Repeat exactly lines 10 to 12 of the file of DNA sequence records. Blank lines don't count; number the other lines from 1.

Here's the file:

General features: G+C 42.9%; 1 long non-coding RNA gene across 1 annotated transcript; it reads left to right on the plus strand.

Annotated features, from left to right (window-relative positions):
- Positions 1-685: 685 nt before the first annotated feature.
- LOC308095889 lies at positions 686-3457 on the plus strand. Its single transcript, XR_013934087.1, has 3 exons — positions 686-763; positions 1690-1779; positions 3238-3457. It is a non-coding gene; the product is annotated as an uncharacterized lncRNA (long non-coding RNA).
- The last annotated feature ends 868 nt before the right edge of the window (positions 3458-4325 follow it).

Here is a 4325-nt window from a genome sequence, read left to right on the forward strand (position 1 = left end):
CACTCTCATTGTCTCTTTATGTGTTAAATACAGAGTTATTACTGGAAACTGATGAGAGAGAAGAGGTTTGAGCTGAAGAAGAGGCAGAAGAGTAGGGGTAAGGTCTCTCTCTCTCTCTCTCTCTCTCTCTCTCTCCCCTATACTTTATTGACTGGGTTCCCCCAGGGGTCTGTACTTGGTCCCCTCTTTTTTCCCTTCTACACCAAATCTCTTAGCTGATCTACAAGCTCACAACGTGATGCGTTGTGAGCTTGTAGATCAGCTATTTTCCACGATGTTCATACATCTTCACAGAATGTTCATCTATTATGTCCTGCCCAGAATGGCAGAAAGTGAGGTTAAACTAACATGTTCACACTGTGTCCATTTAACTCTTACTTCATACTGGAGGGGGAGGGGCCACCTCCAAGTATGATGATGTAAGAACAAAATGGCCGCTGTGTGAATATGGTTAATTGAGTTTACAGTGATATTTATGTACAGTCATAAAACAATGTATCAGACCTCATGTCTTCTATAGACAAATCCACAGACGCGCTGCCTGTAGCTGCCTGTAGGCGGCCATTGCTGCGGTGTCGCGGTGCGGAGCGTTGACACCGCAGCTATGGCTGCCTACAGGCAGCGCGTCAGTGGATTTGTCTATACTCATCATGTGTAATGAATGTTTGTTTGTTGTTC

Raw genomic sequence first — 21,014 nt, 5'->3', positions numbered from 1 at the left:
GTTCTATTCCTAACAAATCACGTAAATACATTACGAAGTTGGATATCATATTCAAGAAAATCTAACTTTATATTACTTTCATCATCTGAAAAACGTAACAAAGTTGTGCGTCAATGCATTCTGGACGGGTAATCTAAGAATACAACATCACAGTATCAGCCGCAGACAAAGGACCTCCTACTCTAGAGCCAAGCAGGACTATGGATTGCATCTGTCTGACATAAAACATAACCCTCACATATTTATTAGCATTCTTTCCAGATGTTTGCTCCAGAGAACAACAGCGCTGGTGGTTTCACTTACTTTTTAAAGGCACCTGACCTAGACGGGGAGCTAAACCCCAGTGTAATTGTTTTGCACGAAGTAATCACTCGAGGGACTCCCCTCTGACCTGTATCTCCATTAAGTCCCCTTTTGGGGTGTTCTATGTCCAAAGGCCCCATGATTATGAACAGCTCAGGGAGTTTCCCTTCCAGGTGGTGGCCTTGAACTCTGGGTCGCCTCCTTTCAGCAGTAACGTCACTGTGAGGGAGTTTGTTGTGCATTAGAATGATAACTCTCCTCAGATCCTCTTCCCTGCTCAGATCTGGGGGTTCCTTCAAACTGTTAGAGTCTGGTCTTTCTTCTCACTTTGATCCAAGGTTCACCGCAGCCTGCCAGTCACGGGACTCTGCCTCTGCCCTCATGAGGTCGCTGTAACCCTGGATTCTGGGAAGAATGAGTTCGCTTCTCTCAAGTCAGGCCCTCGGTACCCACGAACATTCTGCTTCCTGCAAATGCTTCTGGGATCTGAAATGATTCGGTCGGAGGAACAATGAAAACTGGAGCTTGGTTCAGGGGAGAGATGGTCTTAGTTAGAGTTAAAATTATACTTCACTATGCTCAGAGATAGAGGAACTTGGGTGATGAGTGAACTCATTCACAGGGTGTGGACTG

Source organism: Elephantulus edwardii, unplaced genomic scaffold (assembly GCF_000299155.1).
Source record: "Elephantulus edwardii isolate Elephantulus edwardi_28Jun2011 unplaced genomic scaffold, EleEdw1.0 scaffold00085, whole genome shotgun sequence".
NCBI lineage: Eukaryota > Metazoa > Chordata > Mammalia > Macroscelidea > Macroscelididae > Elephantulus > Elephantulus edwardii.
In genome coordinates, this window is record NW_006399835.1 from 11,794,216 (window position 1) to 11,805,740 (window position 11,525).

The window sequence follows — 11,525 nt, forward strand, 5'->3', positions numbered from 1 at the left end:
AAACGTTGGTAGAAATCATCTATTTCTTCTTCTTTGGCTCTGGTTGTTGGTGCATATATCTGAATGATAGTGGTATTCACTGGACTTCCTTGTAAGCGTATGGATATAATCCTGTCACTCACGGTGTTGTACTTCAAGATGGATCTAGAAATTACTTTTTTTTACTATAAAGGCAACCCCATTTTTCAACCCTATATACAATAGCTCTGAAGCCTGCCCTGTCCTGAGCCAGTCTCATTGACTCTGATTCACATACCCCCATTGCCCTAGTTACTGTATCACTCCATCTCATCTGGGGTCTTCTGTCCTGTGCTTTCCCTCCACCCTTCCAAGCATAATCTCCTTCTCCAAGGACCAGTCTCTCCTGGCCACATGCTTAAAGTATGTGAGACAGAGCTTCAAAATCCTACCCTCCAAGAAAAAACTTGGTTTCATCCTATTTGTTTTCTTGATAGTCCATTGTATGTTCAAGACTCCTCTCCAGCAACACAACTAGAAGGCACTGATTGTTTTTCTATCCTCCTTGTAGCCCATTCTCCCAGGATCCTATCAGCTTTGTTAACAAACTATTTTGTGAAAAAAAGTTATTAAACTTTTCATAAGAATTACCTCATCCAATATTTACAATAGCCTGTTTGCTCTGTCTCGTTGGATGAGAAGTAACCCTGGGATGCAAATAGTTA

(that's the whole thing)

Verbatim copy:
Source organism: Elephantulus edwardii, unplaced genomic scaffold (assembly GCF_000299155.1).
Source record: "Elephantulus edwardii isolate Elephantulus edwardi_28Jun2011 unplaced genomic scaffold, EleEdw1.0 scaffold00085, whole genome shotgun sequence".
NCBI lineage: Eukaryota > Metazoa > Chordata > Mammalia > Macroscelidea > Macroscelididae > Elephantulus > Elephantulus edwardii.